Sustainability the Focus at Green Medicine Conference
MADISON – The stated purpose of the third annual "Green Medicine: Healthy People, Healthy Planet" conference at Monona Terrace and Convention Center was to save the world.
Saving the world may have seemed an outlandish goal for a two-day conference in a mid-sized Wisconsin city. But keynote speaker Dr. Karl-Henrik Robèrt and his explanation of "The Natural Step," a science-based framework to help organizations, individuals and communities move toward sustainability, revealed this ambitious project to be realistic.
Dr. Robèrt, a cancer physician who headed a university hospital department in Stockholm, Sweden, has said the epiphany that gave birth to The Natural Step came from studying cancer cells.
In an interview in YES! Magazine, Robèrt explained his breakthrough.
"It hit me that cells are the unifying unit of all living things," he said. "I had a feeling that a broad understanding of these cells might help us reach a consensus on the basic requirements for the continuation of life."
That inspiration led to a thesis, which Dr. Robèrt sardonically described as "a beautiful consensus document with myself."
He sent it out to 50 friends in the academic and scientific communities, who responded with a river of red ink. But Dr. Robèrt was encouraged rather than dissuaded, because his initial document had engaged them sufficiently to elicit their criticism. Twenty-one revisions followed before a consensus was reached, and The Natural Step was born.
In essence, The Natural Step advocates a system-wide approach to sustainability, which Dr. Robèrt said is "not some kind of value statement. It's very precise. Life can go on. That's what it means."
Sustainability is threatened broadly by human intervention that interferes with and contradicts naturally efficient processes that have evolved on this planet from its inception. Waste, expressed in manifold forms, builds and life becomes untenable.
Human beings have proven adept at unsustainable practices, and threaten sustainability by clogging up natural systems with unnatural pollutants. With waste it should be a zero-sum game, and in nature it has been for billions of years. But many human practices (plastic and greenhouse gases are commonly mentioned) create waste without accounting for its proper disposal. This upsets the balance The Natural Step seeks to restore.
And destruction is not confined to the tangible world. Corrupt systems undermine humanity psychologically, as well.
"We can systematically erode the trust of people by assuring their needs are not being met," Dr. Robèrt said.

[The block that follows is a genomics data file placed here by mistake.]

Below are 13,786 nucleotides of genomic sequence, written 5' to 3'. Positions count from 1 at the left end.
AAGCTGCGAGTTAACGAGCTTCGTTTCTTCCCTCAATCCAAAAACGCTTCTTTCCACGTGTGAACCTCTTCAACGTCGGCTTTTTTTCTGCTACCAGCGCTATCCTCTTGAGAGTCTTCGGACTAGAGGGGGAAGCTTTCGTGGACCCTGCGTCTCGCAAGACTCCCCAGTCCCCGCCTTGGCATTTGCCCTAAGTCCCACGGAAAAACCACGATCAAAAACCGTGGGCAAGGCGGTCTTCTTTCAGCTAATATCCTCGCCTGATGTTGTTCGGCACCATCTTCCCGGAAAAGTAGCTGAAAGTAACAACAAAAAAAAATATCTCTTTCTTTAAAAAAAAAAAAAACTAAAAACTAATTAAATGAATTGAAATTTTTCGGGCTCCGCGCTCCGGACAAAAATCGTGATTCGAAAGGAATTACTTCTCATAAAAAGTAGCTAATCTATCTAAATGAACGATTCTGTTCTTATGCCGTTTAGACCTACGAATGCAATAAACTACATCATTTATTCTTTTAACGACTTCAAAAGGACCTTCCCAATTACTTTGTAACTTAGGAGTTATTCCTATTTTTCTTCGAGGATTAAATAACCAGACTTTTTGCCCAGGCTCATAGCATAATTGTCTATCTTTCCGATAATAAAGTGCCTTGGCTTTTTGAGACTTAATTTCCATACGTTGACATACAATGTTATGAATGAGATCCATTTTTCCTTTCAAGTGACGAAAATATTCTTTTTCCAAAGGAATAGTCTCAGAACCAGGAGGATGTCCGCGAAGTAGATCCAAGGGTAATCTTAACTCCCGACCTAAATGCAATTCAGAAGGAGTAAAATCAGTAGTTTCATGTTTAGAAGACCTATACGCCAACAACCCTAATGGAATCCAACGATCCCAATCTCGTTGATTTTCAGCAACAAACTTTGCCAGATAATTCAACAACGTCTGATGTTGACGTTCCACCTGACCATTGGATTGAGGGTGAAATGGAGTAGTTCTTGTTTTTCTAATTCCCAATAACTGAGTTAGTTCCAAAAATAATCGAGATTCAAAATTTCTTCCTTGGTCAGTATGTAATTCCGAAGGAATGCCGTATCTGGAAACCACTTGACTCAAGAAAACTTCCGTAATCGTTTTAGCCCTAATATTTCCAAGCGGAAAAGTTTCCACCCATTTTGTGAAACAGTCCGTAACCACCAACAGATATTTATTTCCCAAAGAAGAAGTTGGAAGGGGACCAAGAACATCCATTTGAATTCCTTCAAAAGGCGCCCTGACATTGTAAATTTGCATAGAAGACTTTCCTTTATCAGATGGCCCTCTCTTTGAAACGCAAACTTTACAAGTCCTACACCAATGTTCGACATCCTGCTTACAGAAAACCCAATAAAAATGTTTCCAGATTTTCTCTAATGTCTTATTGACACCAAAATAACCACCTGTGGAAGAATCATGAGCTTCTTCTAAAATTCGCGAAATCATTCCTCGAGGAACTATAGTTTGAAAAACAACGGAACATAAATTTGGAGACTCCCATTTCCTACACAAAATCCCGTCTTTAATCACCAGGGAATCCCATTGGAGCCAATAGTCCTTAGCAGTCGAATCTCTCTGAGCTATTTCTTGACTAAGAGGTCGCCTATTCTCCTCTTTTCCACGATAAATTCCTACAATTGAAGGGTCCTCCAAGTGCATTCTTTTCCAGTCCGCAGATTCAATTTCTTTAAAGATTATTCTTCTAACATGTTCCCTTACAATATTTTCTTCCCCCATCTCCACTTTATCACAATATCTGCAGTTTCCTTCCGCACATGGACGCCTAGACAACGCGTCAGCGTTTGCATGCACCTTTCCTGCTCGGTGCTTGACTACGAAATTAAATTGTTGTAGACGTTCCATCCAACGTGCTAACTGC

In response, The Natural Step examines "the bigger picture" and draws conclusions according to a framework that studies our increasingly complex systems and seeks solutions that do not violate a functional system's natural conditions.
"We don't need to engineer the system," Dr. Robèrt said. "It designed itself over the last 3.5 billion years."
Dr. Robèrt pointed to three "magic questions" that must be successfully answered to ensure sustainability:
- Do you have a definition of sustainability?
- What is your gap to sustainability?
- What are you doing at the strategic level to bridge that gap?
Decisions should not be made until satisfactory answers to those three questions have been reached. And, since all three questions point toward sustainability, decisions based on those answers will invoke sustainable solutions.
Dr. Robèrt has found that when solutions do come, they tend to come in droves.
"There are so many solutions that solve many problems at the same time," he said. "Some people call it the solution multiplier."
At first blush The Natural Step can seem strictly theoretical, but its tenets are being put into practice by a number of businesses and governments, including Madison's. Mayor Dave Cieslewicz, who introduced Dr. Robèrt at the conference, is a Natural Step supporter and has challenged all city employees to come up with ways to increase sustainability in their daily professional lives.
"It's about integrating environmental ethics in everything we do as a community," Cieslewicz said.
As Dr. Robèrt may have predicted, ideas have been plentiful. They include a commuting-incentive program that encourages employees to commute via carpool, transit and bicycle; the use of green cleaning supplies and services; and identifying and implementing cost-saving opportunities in the city's public housing.
Mayor Cieslewicz's favorite, he said, was likely the simplest. The Madison Metro Transit System's fleet of 270 buses is stored in a large garage on East Washington Avenue, and that garage is also where daily bus maintenance takes place. The problem was heat waste, because the part of the garage where buses are kept when not in service did not need to be as warm as the area where staff performed maintenance.
How can we solve this intractable dilemma, the mayor wondered. He put the question to the Metro staff.
Their answer? Put in a door.
"We thought, ‘Wow, that's brilliant,'" Mayor Cieslewicz said with a laugh.
It's a simple solution but one that cost only $70,000 and will pay for itself within a year. For Madison, it's a natural step in the direction of sustainability.
Date Published: 04/16/2008